Judging Religious Sincerity
Oxford Journal of Law and Religion, volume 5, pp. 28-48 (2016)
21 Pages Posted: 26 Oct 2015 Last revised: 26 Apr 2016
Date Written: August 21, 2015
Religion in law is notoriously hard to define. And yet because religion is legally protected and enshrined in national constitutions and international law as part of the liberal commitment to freedom of religion, courts in various jurisdictions are left with the essential task of determining what religion is for the purpose of protecting it. One way courts have addressed the uneasy relationship between religion and secular law is to abstain from any involvement in the resolution of religious questions. Thus when confronted with accommodation claims from otherwise generally applicable laws or regulations on religious grounds, courts have largely focused instead on the sincerity of the believer as the primary factor of whether to grant the claim. In this paper, I look at three judicial settings: the U.S. Supreme Court, the Supreme Court of Canada and the European Court of Human Rights and consider their respective approaches to sincerity in accommodation claims. I argue that we must go beyond this uncritical embrace of the sincerity requirement, and consider the problems and costs associated with it.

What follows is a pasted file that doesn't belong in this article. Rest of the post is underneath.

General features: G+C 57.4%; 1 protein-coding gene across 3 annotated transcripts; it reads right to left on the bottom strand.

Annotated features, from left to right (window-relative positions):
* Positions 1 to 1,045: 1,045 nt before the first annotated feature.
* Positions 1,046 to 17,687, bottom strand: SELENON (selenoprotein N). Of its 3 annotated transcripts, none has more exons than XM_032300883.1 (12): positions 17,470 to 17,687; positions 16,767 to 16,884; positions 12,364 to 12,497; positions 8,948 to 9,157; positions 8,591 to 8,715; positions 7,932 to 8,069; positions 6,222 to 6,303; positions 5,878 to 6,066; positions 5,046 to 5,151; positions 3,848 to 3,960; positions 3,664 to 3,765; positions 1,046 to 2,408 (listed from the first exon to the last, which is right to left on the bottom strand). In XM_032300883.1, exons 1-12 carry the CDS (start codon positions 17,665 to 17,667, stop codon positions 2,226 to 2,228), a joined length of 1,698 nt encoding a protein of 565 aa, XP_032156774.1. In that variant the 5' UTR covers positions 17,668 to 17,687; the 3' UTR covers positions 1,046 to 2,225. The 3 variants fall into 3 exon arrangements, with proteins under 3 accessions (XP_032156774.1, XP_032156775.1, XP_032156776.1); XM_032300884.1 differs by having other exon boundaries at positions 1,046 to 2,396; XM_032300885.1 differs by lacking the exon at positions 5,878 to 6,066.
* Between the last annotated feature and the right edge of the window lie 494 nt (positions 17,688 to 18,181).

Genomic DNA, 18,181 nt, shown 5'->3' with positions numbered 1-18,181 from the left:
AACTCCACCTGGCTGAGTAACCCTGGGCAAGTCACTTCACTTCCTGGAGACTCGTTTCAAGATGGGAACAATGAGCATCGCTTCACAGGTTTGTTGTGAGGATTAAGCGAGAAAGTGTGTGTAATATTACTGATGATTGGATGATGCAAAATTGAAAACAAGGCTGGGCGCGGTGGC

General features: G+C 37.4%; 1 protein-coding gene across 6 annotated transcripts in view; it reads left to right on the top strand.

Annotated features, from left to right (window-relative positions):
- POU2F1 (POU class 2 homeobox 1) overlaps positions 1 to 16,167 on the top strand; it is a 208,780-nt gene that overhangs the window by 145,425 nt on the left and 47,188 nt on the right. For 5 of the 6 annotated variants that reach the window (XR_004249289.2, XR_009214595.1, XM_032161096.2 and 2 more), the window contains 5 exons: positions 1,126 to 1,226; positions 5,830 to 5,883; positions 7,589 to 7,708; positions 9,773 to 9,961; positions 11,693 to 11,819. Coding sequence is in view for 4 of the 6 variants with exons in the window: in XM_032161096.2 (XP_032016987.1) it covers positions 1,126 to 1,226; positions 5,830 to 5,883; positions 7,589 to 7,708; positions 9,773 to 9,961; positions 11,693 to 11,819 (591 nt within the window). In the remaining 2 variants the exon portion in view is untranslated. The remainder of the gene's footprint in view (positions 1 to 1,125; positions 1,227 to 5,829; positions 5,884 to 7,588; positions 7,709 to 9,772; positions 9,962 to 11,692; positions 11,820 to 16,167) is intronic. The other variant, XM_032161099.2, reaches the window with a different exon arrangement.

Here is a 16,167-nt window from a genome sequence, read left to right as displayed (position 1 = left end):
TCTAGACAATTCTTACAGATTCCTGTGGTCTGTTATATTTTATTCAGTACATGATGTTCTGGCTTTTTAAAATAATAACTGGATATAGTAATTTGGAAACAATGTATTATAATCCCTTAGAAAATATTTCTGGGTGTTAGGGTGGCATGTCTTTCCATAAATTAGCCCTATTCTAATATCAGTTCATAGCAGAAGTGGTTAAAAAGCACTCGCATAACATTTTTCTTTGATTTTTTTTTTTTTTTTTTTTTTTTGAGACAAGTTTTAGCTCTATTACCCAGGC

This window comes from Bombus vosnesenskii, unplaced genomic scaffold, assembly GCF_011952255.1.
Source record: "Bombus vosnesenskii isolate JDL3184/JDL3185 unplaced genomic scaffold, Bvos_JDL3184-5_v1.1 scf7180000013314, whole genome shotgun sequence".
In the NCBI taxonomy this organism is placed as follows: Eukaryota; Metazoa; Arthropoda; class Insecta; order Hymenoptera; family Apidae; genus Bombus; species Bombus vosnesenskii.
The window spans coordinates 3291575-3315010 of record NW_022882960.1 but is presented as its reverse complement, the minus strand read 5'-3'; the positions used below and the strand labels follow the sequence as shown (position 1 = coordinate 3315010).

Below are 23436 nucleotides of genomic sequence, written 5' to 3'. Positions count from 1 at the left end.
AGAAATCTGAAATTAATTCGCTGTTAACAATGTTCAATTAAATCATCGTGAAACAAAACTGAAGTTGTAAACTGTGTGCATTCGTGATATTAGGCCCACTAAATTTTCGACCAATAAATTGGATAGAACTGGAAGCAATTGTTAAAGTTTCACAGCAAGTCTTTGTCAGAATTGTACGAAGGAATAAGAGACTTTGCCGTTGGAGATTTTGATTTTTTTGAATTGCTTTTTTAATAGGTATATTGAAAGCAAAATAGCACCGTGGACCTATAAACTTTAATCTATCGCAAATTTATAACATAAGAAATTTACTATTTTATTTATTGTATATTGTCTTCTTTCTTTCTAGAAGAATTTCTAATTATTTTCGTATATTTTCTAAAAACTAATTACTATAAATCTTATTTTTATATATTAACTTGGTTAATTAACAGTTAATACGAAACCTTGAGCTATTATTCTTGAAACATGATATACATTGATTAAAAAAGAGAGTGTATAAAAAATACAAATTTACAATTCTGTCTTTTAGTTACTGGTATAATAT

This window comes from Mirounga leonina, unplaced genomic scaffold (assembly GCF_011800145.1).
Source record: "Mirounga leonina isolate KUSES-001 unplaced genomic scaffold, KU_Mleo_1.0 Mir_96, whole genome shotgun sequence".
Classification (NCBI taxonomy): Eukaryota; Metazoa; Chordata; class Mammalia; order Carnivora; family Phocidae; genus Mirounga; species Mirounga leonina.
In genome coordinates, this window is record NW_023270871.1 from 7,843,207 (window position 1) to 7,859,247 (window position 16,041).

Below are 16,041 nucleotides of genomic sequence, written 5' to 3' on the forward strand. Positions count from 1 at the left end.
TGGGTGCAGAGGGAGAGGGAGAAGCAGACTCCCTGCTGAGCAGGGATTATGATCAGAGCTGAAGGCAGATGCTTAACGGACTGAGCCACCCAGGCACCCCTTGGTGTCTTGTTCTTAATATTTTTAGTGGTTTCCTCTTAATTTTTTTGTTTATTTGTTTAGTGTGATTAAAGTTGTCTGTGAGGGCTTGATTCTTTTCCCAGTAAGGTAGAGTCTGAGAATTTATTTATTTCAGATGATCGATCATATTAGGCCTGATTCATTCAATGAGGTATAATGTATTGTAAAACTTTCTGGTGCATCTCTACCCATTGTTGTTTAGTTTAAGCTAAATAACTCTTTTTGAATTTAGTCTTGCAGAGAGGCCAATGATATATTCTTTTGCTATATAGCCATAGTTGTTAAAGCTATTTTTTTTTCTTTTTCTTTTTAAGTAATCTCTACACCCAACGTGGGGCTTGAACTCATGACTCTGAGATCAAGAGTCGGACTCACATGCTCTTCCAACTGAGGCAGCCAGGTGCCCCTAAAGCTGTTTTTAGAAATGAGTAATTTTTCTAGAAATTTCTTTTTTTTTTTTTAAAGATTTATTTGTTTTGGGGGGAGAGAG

Keywords: Freedom of religion, sincerity, substantial burden, comparative law
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